A Few Advisories Regarding Research

The Multiple Listing System property search feature provided on our web site includes almost all Maine real estate for sale – both homes and raw land – as currently listed by MLS participating agencies. If you have the inclination, there is value in time spent perusing the MLS inventory to develop a general sense of the current market. (Prices stated are, of course, asking prices, which may differ significantly from actual selling prices.) You may certainly entrust all research to us if you wish; our access to the data offers more detailed search parameters than those provided for the public use.
MLS Terms: Amount of finished living space is separated into categories: above grade, below grade and total. Walkout basement space is therefore technically entered as being “below grade“, even though it may be very pleasant, sunny space with a good view. Water frontage can be either owned or shared and will be so designated along with the amount of shoreline in each category. In some cases, a parcel comes with a ROW (Right of Way) to access the waterfront.
For Maine waterfront real estate, the MLS term “deep water” is in theory reserved for areas which do not show any mud at low tide; but seller representations are not always precise or objective. 90% of Maine coastal real estate with frontage is “tidal”, meaning that some amount of mud is visible during the low tide cycle. Some tidal coves empty out completely, while other coves still afford one a good visual expanse of water beyond the mud shelf.
Many sizable salt water bays are called by the name of the river which flows into them. This occurs most commonly among the peninsulas from Harpswell up to Rockland. A cottage with a deep salt water location is thus sometimes technically referred to in the MLS as being on a river, such as the Kennebek, Sheepscot, St George, or Medomak.
The photos presented by sellers are always taken at high tide. As a Buyer Broker, I prefer to check the property at low tide to capture the whole story on the location. Sellers naturally present the positive features of a property. We like to take our own photos when making site visits to convey a more comprehensive sense of the setting and the neighborhood.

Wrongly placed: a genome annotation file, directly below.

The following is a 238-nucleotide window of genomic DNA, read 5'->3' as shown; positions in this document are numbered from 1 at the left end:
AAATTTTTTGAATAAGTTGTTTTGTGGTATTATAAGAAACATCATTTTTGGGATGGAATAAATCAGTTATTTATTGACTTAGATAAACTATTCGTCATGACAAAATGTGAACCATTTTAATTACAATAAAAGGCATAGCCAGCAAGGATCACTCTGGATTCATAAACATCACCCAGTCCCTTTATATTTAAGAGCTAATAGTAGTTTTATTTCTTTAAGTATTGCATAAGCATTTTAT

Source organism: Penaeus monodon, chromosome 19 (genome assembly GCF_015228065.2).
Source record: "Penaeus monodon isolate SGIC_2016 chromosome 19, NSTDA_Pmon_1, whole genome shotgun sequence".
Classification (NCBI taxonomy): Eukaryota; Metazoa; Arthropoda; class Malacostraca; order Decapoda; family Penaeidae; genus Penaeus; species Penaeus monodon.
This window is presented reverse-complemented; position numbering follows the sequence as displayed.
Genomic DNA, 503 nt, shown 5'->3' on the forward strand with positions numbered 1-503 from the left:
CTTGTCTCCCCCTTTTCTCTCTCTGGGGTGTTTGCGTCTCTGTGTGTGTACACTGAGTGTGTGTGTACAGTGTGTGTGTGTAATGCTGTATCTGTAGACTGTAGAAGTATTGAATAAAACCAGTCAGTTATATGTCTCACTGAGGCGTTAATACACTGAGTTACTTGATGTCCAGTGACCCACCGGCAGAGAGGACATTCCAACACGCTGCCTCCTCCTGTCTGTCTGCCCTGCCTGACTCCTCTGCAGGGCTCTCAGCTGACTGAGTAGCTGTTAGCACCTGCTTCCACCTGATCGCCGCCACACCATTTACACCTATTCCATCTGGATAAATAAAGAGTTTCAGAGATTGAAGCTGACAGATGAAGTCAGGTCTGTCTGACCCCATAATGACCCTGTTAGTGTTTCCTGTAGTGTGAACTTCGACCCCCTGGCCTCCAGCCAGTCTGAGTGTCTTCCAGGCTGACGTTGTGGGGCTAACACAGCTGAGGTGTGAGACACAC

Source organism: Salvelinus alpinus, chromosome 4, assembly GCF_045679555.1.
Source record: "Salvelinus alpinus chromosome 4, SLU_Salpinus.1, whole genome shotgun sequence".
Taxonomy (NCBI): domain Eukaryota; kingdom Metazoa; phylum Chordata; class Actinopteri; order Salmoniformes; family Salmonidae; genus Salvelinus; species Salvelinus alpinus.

The Delorme Maine Atlas may be going out of print but is a treasure if you can get one. It includes many of the road names and is an excellent aid to figuring out just where a Maine coastal real estate parcel is. The Atlas shows public boat landings, public beaches and swimming areas, nature preserves, parks, historic sites, and distinctive natural features. Google Earth is also handy for evaluating locations.
Note that prevailing winds in the summer are from the south and will tend to significantly lessen audible noise from a road lying north of a parcel. Aside from wind direction, houses on hills above roads pick up more traffic noise than would houses the same distance from the road yet being lower on a hillside than is the road. The prevailing wind pattern also keeps south facing areas less buggy than leeward parcels.
A word on direct contact between a buyer and the seller‘s broker: current standards of practice in the real estate profession honor the role of a buyer agent. It is expected, though, that you will mention your affiliation with a Maine buyer broker if you should happen to speak with a seller’s broker (the listing broker) to solicit basic information. Whenever practical, the gathering of detailed information is the province of the buyer broker.

granite loading in picturesque Stonington